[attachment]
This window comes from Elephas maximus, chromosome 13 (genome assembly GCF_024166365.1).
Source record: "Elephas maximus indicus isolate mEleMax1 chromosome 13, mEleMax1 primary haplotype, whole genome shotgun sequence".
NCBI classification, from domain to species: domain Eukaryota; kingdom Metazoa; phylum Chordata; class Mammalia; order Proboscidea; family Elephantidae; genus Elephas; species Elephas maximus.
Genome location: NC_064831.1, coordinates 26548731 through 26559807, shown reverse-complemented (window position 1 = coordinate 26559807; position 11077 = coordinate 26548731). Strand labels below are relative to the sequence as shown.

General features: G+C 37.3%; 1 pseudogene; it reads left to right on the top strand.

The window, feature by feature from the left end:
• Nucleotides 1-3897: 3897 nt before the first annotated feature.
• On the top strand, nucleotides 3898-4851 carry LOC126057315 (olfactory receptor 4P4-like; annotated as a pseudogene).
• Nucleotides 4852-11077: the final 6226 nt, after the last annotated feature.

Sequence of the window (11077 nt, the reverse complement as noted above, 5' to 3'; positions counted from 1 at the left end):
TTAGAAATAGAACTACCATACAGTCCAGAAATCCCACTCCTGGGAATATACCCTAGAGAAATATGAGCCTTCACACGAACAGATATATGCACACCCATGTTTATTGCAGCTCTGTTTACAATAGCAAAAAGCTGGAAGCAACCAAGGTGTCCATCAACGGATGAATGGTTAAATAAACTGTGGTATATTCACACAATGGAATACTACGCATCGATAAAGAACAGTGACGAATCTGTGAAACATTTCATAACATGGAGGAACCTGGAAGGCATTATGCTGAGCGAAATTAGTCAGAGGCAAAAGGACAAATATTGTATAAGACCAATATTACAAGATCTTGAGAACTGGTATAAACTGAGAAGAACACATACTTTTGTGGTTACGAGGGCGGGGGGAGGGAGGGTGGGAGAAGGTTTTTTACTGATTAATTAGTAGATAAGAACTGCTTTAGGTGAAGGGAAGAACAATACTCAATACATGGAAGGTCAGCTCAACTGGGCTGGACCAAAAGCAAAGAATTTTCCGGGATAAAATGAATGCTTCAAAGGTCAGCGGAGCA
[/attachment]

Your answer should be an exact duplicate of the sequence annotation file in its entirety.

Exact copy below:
This window comes from Elephas maximus, chromosome 13 (genome assembly GCF_024166365.1).
Source record: "Elephas maximus indicus isolate mEleMax1 chromosome 13, mEleMax1 primary haplotype, whole genome shotgun sequence".
NCBI classification, from domain to species: domain Eukaryota; kingdom Metazoa; phylum Chordata; class Mammalia; order Proboscidea; family Elephantidae; genus Elephas; species Elephas maximus.
Genome location: NC_064831.1, coordinates 26548731 through 26559807, shown reverse-complemented (window position 1 = coordinate 26559807; position 11077 = coordinate 26548731). Strand labels below are relative to the sequence as shown.

General features: G+C 37.3%; 1 pseudogene; it reads left to right on the top strand.

The window, feature by feature from the left end:
• Nucleotides 1-3897: 3897 nt before the first annotated feature.
• On the top strand, nucleotides 3898-4851 carry LOC126057315 (olfactory receptor 4P4-like; annotated as a pseudogene).
• Nucleotides 4852-11077: the final 6226 nt, after the last annotated feature.

Sequence of the window (11077 nt, the reverse complement as noted above, 5' to 3'; positions counted from 1 at the left end):
TTAGAAATAGAACTACCATACAGTCCAGAAATCCCACTCCTGGGAATATACCCTAGAGAAATATGAGCCTTCACACGAACAGATATATGCACACCCATGTTTATTGCAGCTCTGTTTACAATAGCAAAAAGCTGGAAGCAACCAAGGTGTCCATCAACGGATGAATGGTTAAATAAACTGTGGTATATTCACACAATGGAATACTACGCATCGATAAAGAACAGTGACGAATCTGTGAAACATTTCATAACATGGAGGAACCTGGAAGGCATTATGCTGAGCGAAATTAGTCAGAGGCAAAAGGACAAATATTGTATAAGACCAATATTACAAGATCTTGAGAACTGGTATAAACTGAGAAGAACACATACTTTTGTGGTTACGAGGGCGGGGGGAGGGAGGGTGGGAGAAGGTTTTTTACTGATTAATTAGTAGATAAGAACTGCTTTAGGTGAAGGGAAGAACAATACTCAATACATGGAAGGTCAGCTCAACTGGGCTGGACCAAAAGCAAAGAATTTTCCGGGATAAAATGAATGCTTCAAAGGTCAGCGGAGCA